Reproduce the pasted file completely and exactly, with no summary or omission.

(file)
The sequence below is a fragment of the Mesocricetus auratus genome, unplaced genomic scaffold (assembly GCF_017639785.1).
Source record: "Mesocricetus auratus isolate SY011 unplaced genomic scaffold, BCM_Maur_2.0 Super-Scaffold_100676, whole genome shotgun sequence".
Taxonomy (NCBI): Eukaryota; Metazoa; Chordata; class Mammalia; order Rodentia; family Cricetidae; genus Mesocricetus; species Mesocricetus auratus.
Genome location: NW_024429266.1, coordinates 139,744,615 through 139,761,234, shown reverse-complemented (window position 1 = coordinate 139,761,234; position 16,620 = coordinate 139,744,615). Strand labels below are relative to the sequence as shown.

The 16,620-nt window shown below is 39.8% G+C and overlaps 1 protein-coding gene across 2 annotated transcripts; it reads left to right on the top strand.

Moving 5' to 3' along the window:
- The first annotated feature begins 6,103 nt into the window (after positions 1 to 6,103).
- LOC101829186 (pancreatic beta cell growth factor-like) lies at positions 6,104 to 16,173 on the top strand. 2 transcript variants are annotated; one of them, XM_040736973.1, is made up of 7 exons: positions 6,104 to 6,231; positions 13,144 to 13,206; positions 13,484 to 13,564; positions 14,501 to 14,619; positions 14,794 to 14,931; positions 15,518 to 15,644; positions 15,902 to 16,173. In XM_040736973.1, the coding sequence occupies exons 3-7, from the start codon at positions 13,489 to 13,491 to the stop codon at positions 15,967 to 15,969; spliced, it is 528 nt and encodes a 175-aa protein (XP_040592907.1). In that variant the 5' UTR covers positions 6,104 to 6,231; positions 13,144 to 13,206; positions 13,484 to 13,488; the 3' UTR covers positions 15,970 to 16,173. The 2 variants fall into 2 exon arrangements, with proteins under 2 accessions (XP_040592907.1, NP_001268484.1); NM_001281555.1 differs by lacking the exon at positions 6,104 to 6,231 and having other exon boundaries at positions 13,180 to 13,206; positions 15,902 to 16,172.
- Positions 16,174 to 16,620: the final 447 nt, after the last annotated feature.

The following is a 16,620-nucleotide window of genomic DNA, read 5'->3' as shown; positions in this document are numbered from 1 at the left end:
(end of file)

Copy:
The sequence below is a fragment of the Mesocricetus auratus genome, unplaced genomic scaffold (assembly GCF_017639785.1).
Source record: "Mesocricetus auratus isolate SY011 unplaced genomic scaffold, BCM_Maur_2.0 Super-Scaffold_100676, whole genome shotgun sequence".
Taxonomy (NCBI): Eukaryota; Metazoa; Chordata; class Mammalia; order Rodentia; family Cricetidae; genus Mesocricetus; species Mesocricetus auratus.
Genome location: NW_024429266.1, coordinates 139,744,615 through 139,761,234, shown reverse-complemented (window position 1 = coordinate 139,761,234; position 16,620 = coordinate 139,744,615). Strand labels below are relative to the sequence as shown.

The 16,620-nt window shown below is 39.8% G+C and overlaps 1 protein-coding gene across 2 annotated transcripts; it reads left to right on the top strand.

Moving 5' to 3' along the window:
- The first annotated feature begins 6,103 nt into the window (after positions 1 to 6,103).
- LOC101829186 (pancreatic beta cell growth factor-like) lies at positions 6,104 to 16,173 on the top strand. 2 transcript variants are annotated; one of them, XM_040736973.1, is made up of 7 exons: positions 6,104 to 6,231; positions 13,144 to 13,206; positions 13,484 to 13,564; positions 14,501 to 14,619; positions 14,794 to 14,931; positions 15,518 to 15,644; positions 15,902 to 16,173. In XM_040736973.1, the coding sequence occupies exons 3-7, from the start codon at positions 13,489 to 13,491 to the stop codon at positions 15,967 to 15,969; spliced, it is 528 nt and encodes a 175-aa protein (XP_040592907.1). In that variant the 5' UTR covers positions 6,104 to 6,231; positions 13,144 to 13,206; positions 13,484 to 13,488; the 3' UTR covers positions 15,970 to 16,173. The 2 variants fall into 2 exon arrangements, with proteins under 2 accessions (XP_040592907.1, NP_001268484.1); NM_001281555.1 differs by lacking the exon at positions 6,104 to 6,231 and having other exon boundaries at positions 13,180 to 13,206; positions 15,902 to 16,172.
- Positions 16,174 to 16,620: the final 447 nt, after the last annotated feature.

The following is a 16,620-nucleotide window of genomic DNA, read 5'->3' as shown; positions in this document are numbered from 1 at the left end: